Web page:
BELLVILLE — A play with a message, good for people from the youngest age to the old, is in the works at the Clear Fork schools.
People who are familiar with Walt Disney’s films probably have a fond memory of “Mary Poppins.” It’s the movie that has the impossibly long word in it, that probably everyone has memorized: supercalifragilisticexpialidocious.
The Edwardian-era British Banks family is central in the play. There are children in the family, and they, technically, run the house.
Arlo Durham, 17, who plays Mr. Banks, said his character is of a person who wants “everything precise.”
Laura Kelly, 17, who plays Mrs. Banks, said the children have run out one nanny, and Mr. Banks wants to advertise for another.
The kids compose their own ad, asking for someone with a little kindness.
Mary Poppins, played by Julie Andrews, shows up. The story unfolds with Mary Poppins doing her bit to reform the household.
Dunham said the musical is “one of character development” because Mr. Banks is “harsh” to his family, but it ends with Mrs. Banks (Winifred) being more assertive.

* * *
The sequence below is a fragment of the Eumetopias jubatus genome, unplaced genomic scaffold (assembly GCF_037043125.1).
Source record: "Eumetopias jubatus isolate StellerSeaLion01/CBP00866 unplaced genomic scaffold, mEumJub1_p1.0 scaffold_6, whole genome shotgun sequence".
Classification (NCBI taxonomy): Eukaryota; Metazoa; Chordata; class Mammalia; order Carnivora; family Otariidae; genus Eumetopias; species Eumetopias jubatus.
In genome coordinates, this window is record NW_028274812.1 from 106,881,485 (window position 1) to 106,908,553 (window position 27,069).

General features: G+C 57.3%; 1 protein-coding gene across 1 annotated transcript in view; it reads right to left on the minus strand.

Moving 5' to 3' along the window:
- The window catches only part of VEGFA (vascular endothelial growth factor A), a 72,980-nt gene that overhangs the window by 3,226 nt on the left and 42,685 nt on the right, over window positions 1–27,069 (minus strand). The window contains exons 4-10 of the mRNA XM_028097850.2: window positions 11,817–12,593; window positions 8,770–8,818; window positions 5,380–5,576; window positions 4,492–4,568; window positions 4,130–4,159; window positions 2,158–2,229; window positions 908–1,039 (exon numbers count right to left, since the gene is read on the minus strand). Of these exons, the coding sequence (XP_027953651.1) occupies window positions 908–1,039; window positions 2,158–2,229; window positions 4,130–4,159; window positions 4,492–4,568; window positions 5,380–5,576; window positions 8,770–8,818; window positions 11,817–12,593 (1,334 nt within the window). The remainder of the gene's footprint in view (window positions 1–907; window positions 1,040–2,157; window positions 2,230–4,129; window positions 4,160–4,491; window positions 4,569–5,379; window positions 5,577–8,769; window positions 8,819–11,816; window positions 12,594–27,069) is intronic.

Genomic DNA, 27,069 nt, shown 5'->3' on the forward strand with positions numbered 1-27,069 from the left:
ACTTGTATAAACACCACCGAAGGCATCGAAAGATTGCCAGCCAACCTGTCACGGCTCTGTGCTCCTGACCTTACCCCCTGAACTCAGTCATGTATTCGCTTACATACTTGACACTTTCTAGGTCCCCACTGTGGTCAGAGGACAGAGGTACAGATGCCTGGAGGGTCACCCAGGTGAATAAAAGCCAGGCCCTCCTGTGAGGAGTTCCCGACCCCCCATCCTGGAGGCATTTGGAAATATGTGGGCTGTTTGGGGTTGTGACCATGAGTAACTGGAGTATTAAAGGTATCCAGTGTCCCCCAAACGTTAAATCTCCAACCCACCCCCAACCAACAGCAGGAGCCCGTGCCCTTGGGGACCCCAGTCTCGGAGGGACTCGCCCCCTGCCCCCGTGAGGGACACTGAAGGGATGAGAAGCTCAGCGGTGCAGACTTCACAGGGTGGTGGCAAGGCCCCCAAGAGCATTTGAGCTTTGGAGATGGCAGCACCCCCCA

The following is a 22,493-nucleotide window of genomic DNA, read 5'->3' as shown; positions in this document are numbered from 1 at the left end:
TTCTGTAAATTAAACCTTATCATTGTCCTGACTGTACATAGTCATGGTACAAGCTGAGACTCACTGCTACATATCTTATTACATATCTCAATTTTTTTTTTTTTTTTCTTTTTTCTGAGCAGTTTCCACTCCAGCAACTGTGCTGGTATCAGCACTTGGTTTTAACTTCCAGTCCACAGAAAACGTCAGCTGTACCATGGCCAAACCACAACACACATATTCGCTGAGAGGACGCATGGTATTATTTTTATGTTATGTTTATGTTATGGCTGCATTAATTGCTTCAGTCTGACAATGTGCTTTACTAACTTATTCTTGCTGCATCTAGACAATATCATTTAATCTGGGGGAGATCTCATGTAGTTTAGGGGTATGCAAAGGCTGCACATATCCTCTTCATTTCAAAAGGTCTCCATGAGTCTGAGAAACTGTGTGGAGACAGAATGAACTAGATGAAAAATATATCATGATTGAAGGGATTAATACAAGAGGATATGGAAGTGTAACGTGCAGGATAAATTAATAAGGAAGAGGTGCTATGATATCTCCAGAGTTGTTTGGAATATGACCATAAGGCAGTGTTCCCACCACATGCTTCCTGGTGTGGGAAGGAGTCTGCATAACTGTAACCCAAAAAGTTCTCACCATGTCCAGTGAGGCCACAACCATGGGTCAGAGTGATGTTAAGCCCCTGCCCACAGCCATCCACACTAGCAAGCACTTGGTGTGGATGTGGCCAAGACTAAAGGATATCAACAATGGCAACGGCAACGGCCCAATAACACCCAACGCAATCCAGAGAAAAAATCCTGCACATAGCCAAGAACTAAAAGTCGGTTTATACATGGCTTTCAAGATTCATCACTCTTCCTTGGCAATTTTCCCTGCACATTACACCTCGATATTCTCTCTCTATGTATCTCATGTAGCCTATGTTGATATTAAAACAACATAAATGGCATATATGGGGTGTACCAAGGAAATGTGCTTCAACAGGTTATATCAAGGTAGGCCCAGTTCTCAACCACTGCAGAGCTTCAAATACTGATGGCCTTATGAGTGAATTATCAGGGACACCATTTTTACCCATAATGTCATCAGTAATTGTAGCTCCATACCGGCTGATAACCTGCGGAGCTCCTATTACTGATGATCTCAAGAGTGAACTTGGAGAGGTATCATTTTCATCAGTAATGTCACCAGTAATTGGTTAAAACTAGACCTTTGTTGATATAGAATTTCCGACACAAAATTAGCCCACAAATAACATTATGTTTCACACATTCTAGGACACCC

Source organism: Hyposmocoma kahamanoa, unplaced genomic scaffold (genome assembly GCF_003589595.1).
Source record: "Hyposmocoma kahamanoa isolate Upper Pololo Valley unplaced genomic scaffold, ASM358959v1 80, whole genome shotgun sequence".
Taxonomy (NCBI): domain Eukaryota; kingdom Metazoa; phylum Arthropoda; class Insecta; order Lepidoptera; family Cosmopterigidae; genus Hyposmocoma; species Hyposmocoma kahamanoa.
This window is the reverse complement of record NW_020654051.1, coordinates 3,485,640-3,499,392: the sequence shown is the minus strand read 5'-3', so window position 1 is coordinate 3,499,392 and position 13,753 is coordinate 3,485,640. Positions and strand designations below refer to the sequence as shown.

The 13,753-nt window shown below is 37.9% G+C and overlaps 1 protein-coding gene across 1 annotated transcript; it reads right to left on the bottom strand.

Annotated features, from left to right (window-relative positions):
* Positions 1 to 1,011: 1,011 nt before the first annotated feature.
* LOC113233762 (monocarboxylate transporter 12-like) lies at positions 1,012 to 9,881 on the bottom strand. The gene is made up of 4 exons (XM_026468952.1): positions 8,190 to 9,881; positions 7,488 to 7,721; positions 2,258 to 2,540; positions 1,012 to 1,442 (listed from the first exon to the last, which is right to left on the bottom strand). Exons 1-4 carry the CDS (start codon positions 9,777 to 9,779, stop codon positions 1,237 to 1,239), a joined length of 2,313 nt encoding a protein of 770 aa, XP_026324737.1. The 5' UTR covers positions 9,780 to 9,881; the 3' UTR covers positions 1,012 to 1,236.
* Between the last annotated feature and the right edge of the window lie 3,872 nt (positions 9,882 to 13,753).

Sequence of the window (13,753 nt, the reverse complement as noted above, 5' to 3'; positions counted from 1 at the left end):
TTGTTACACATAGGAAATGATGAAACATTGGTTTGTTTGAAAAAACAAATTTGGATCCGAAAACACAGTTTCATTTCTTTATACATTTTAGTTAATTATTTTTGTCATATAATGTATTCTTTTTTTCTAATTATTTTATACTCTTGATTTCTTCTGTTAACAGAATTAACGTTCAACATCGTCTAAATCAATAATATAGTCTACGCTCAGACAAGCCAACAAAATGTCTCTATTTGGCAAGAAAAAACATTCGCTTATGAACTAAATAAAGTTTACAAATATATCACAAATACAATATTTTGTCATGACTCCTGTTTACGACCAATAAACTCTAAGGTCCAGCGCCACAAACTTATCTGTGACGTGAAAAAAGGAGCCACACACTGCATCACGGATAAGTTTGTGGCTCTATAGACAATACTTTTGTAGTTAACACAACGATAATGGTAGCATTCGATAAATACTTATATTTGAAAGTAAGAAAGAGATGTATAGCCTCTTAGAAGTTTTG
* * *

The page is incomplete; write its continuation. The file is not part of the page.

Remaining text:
Brooke Hursh, 16, said Mrs. Banks says she will “stay until the chain breaks.”
The students in the play tried out in December, singing and dancing. Rehearsals began Jan. 28. The play will be performed March 31.
James Michalovich is director of the production.
Listening to the cast members of Mary Poppins gives an observer an education in how young people set priorities in their lives.
Most cast members have been in a number of productions.
Carter King, 9, who plays Michael Banks, one of the children, said his experience is that “some parts are not good for you.” He played in Peter Pan and it was good because he had a lot of lines, he said. In another, he was an extra, and he said that was “boring.”
Malorie Kinney, 16, who plays Mary Poppins, said she has been in about 20 plays, including at The Ohio State University Mansfield campus, and middle and high school at Clear Fork.
Arlo Durham said he has “apprenticed” himself by watching more experienced performers so you can get an “idea what to do.”